A General-Purpose Taxonomy of Computer-Augmented Sports Systems

A General-Purpose Taxonomy of Computer-Augmented Sports Systems

Sean Reilly (Trinity College, Ireland), Peter Barron (Trinity College, Ireland), Vinny Cahill (Trinity College, Ireland), Kieran Moran (Dublin City University, Ireland) and Mads Haahr (Trinity College, Ireland)
DOI: 10.4018/978-1-60566-406-4.ch002
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The area of computer-augmented sports is large and complex and spans several disciplines. This chapter presents a general-purpose taxonomy of computer-augmented sports systems, which is intended to assist researchers and designers working in this domain. Allowing systems to be classified with regard to form as well as function, the taxonomy is intended to have several uses, including serving as a clear map to aid in the understanding of the domain and as a tool to help researchers analyse the state-of-the-art by characteristics of systems. The taxonomy also offers a common vocabulary to the multidisciplinary teams that work in computer-augmented sports and can be used to identify sparsely populated regions of the domain as promising areas for future research. The authors present and demonstrate the use of the taxonomy using four example systems selected from an extensive review.
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The use of technology in sport has a range of applications, including training, refereeing and injury prevention. While the tradition of using technology for sport is long-standing (e.g., electric detection systems for fencing), recent advances in mobile and sensor technologies have given rise to a considerable range of sports systems that use the new technologies in interesting ways. The domain of technology-augmented sport systems has therefore increased considerably in complexity, not only with regards to the form of the solutions but also in respect to their functions and scope. While the new developments are exciting for developers and researchers working in the field, it takes a considerable amount of work to understand the domain as its complexity grows.

Taxonomies are used to organise and classify objects in complex domains. A taxonomy familiar to most people is the Linnaean Taxonomy devised by 18th century botanist Carl Linnaeus, which is used to classify living things. The taxonomy as a scientific endeavour has since been used outside biology, for example in the educational field. In the field of computer science, taxonomies are used for a variety of purposes, including aiding in the understanding of complex domains (Meier, 2005) and highlighting design and engineering differences of state-of-the-art systems within a particular domain (Yu, 2005). A hierarchical taxonomy, such as the one presented in this chapter, is a tree-structure of classifications for a given set of objects. At the top of the structure is a single classification, usually called the root, which is applicable to all objects. Nodes below the root represent more specific classifications, which apply to subsets of the total set of objects.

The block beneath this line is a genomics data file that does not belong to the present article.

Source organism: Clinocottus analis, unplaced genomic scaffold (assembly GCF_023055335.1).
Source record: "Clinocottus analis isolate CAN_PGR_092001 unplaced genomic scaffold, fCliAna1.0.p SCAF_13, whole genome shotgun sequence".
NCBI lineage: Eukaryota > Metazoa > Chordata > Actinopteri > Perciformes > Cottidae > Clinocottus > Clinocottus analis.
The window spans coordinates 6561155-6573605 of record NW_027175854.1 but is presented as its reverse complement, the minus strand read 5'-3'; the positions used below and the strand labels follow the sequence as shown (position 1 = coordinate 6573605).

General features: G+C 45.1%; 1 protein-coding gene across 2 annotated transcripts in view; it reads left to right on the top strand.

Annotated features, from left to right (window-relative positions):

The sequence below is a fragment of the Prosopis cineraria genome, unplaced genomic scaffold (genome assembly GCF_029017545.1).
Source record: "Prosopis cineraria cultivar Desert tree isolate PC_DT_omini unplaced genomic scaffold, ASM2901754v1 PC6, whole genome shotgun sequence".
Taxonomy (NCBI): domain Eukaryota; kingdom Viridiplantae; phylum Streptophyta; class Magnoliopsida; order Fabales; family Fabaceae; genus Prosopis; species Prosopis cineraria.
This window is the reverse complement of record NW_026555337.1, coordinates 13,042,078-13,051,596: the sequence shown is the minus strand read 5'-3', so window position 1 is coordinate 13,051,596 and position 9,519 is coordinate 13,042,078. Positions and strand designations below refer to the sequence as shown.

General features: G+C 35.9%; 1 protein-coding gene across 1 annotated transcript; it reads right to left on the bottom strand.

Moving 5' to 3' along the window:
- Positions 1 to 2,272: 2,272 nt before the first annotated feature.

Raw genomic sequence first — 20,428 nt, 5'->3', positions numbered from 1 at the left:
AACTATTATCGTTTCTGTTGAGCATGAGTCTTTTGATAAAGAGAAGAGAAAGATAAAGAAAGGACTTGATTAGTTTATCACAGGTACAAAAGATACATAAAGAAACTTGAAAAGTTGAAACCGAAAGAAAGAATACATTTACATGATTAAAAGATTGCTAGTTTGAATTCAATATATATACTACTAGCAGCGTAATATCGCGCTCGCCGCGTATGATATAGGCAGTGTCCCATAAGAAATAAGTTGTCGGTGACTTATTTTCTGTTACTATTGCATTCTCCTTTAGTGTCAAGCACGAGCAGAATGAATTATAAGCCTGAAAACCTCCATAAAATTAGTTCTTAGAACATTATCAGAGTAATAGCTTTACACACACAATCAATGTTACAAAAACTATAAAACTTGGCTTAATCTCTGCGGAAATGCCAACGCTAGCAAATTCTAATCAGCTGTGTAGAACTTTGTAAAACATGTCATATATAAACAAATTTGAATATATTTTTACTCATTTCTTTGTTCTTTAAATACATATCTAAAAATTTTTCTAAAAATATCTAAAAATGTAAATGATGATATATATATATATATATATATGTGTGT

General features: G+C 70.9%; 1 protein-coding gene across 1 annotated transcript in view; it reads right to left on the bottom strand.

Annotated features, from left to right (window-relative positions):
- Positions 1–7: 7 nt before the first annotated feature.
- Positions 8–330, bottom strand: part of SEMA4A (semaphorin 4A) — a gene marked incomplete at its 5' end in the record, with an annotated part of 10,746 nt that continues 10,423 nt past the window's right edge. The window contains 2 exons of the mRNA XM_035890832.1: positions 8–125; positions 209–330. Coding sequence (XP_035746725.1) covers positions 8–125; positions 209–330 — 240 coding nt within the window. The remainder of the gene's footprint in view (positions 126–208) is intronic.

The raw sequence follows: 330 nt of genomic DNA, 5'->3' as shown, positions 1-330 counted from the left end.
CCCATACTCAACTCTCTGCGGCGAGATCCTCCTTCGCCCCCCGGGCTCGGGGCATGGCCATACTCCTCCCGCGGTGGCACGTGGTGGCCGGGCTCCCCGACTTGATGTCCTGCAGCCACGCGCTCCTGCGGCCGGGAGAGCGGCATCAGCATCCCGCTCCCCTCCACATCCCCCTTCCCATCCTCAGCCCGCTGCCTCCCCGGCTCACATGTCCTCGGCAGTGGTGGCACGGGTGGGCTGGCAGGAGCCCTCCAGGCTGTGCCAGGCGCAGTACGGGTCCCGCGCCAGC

In general, the development of a taxonomy is often a useful technique to help deal with a complex domain. By offering a framework and vocabulary to reason about the domain, a good taxonomy can help reduce the complexity of a large domain with many interacting concerns into a number of well-defined concerns that can be dealt with more easily. The creation of a taxonomy for a given domain is often connected with a maturation of that domain.

This chapter presents a general-purpose taxonomy of computer-augmented sports systems. The taxonomy is based on the findings from an extensive review of the domain of sensor-augmented sports systems in which twenty systems were identified and analysed in detail, incorporating both commercial applications and research projects. To present the taxonomy we employ a number of example systems from the survey to illustrate categories and give an indication of the number of systems that belong to the different categories. As for any taxonomy, the overall purpose of ours is of course to aid in understanding a complex domain. Specifically, our taxonomy is intended to have the following purposes:

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Editorial Advisory Board
Table of Contents
Graham Cuskelly
Nigel Pope, Kerri-Ann L. Kuhn, John J.H. Forster
Chapter 1
John J.H. Forster
One of the major forces shaping modern sport is the application of digital technology. This is transforming the mass consumption, distribution... Sample PDF
Digital Technologies and the Intensification of Economic and Organisational Mechanisms in Commercial Sport
Chapter 2
Sean Reilly, Peter Barron, Vinny Cahill, Kieran Moran, Mads Haahr
The area of computer-augmented sports is large and complex and spans several disciplines. This chapter presents a general-purpose taxonomy of... Sample PDF
A General-Purpose Taxonomy of Computer-Augmented Sports Systems
Chapter 3
Veljko Potkonjak, Miomir Vukobratovic, Kalman Babkovic, Branislav Borovac